Update: Last year, we reported about a lawsuit filed on behalf of Jennifer Lobato, a 37-year-old mother of seven who died in Jefferson County jail from opioid withdrawal. The document details the incidents of alleged neglect that led up to her death, with one jailer quoted as rejecting a plea for help from a fellow inmate with an order to "shut the fuck up." See our previous coverage below.
The defendants in the case included Jeffco's board of county commissioners and Sheriff Jeff Shrader, as well as individual employees at the jail and Correct Care Solutions, a private contractor that provides medical services for the facility.
The suit against Correct Care Solutions continues. However, a court today approved a settlement on behalf of Jefferson County.
The amount: $2.5 million. The agreement is also shared here.
Among the likely reasons for settling cited by attorney David Lane in a release about the development were the discipline meted out against deputy sheriffs for "ignoring the clear symptoms of distress [Lobato] was showing," as well as Sheriff Shrader's public admission that she "might be alive today if there was an intervention."
In a statement, Lane writes: "This case is illustrative of the problem with opioids facing our society. County jails are just starting to wake up to the fact that opioid withdrawal can be both fatal and very expensive to taxpayers."
Lane, who spoke to us for today's post about an excessive-force lawsuit involving a police dog, also believes the settlement "highlights the inadequacy of the drive to privatize health care in our prisons and jails, as this is merely one of many similar lawsuits facing private health care providers in jails and prisons around the country who fail to adequately care for many of our nation’s jail and prison inmates."
Here's the settlement document, followed by our previous coverage.
Original post, 7 a.m. December 17, 2015: In March, we told you about the death of Jennifer Lobato, who lost her life as a result of dehydration related to heroin withdrawal while in custody at Jefferson County jail.
For our previous post, we spoke to attorney David Lane, who had agreed to represent Lobato's family in future litigation — and now, a lawsuit has been filed.
The document, on view below in its entirety, vividly recounts Lobato's final hours, complete with an allegation that one of her jailers told fellow inmates trying to alert authorities to her dire condition to "shut the fuck up."
The suit recounts Lobato's tough life, including her mother's suicide when she was five years old and subsequent years spent shuffling through the foster-care system.
However, Lobato, whose nickname was "Pooh Bear," survived these ordeals and went on to become the mother of seven children who ranged in ages from four to nineteen at the time of her death.
The circumstances that led to her passing began at 3:05 p.m. on March 1, when Lobato was arrested on suspicion of stealing merchandise from an Old Navy store in Lakewood.
En route to the Jeffco detention facility, Lobato is said to have told the arresting officer with the Lakewood Police Department that she was a heroin user and "was concerned about going to jail because of her fear of withdrawing from the drug."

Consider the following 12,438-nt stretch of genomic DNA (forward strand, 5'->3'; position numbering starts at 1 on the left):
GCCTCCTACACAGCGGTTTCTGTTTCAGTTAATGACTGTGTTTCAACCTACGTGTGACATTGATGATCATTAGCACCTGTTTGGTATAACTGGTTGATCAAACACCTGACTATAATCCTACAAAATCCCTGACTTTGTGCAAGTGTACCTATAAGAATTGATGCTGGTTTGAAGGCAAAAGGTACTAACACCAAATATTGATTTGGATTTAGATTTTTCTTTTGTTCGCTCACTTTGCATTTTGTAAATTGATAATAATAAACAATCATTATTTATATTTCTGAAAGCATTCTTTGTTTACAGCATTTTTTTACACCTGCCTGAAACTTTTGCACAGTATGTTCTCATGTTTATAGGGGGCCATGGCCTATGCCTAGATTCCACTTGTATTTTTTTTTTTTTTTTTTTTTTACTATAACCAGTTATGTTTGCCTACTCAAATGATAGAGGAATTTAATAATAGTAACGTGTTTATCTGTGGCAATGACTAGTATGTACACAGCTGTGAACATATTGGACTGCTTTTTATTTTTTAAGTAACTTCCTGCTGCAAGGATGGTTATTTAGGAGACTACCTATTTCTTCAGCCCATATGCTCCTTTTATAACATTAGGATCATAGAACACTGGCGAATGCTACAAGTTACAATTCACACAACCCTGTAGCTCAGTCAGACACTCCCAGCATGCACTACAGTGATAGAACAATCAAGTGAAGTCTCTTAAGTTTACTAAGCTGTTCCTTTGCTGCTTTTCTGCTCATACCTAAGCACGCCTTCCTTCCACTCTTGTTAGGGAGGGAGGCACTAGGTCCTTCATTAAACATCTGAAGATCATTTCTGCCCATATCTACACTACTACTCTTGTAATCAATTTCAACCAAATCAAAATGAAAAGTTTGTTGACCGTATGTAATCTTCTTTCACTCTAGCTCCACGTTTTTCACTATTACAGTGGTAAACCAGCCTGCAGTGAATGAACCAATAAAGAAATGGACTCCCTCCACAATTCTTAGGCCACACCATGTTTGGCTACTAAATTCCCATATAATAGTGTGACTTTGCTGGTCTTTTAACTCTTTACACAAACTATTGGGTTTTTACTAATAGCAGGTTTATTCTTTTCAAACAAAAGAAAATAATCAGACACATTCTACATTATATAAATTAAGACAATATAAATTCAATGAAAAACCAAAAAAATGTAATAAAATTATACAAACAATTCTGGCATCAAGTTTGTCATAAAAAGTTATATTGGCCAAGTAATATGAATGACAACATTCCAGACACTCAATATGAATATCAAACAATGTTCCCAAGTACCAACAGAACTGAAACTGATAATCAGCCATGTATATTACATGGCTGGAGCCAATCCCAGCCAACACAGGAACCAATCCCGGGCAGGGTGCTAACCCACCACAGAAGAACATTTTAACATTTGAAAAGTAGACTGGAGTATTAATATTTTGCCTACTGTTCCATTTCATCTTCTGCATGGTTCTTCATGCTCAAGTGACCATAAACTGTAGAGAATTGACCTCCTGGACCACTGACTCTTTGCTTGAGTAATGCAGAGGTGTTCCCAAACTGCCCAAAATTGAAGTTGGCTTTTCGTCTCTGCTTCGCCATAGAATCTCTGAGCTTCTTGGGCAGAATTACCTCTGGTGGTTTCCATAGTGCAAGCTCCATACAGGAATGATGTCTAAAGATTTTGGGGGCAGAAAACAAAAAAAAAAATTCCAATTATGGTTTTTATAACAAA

Shortly thereafter, the lawsuit continues, Lobato began to feel ill — but various personnel named in the document are said to have made no reference to her declining condition.
In contrast, multiple inmates in the cell to which Lobato was assigned noticed right away that she was "coming off heroin." For instance, she began vomiting and was "flip-flopping" around on her bed.
At 8:30 a.m. the next morning, a nurse was informed about Lobato's symptoms, but she's alleged to have "deliberately ignored Ms. Lobato's serious medical needs."
A deputy is later quoted as dismissing Lobato's trials, saying, "Don't worry, she was doing drugs, so don't feel bad for her."
Over the next several hours, deputies who were assigned to take Lobato to advisements (which were later postponed) also failed to call for medical assistance, the suit allows. They justified their actions by saying that Lobato had claimed to be withdrawing from meth, not heroin, the lawsuit states.
Nonetheless, numerous inmates continued to advocate on Lobato's behalf between the hours of 1 p.m. and 4 p.m. on the 2nd, the document maintains, citing symptoms that included "chills, sweating, puking, diarrhea and restless legs."
The responses? One inmate "said the deputies would respond by laughing and saying she should not have come to jail on drugs."
Another quoted a deputy as saying, "If you want to run things, don't come to jail" and "Shut the fuck up or you'll be locked down for three days."
Finally, at about 7:19 p.m. that night, after more efforts to get assistance for Lobato went nowhere, an inmate informed personnel that Lobato didn't appear to be breathing — and life-saving measures that attempted to "breathe life back into a lifeless, vomit-caked Ms. Lobato" were unsuccessful. At 7:45 p.m., she was pronounced dead.
The official cause of death was "cardiac arrest due to probable electrolyte abnormalities, due to repeated vomiting." But the suit offers a simpler conclusion: "Ms. Lobato died from dehydration. Ms. Lobato's dehydration was due to lack of appropriate medical care."
"The same medical people and the same sheriff's department just got tagged," Lane told us in March, "and $10 million of the verdict were punitive damages designed to teach them a lesson they'd never forget and make sure this kind of thing never happened again. And just a few months later, the same scenario is replaying itself with exactly the same entities involved."
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Michael Roberts has written for Westword since October 1990, serving stints as music editor and media columnist. He currently covers everything from breaking news and politics to sports and stories that defy categorization.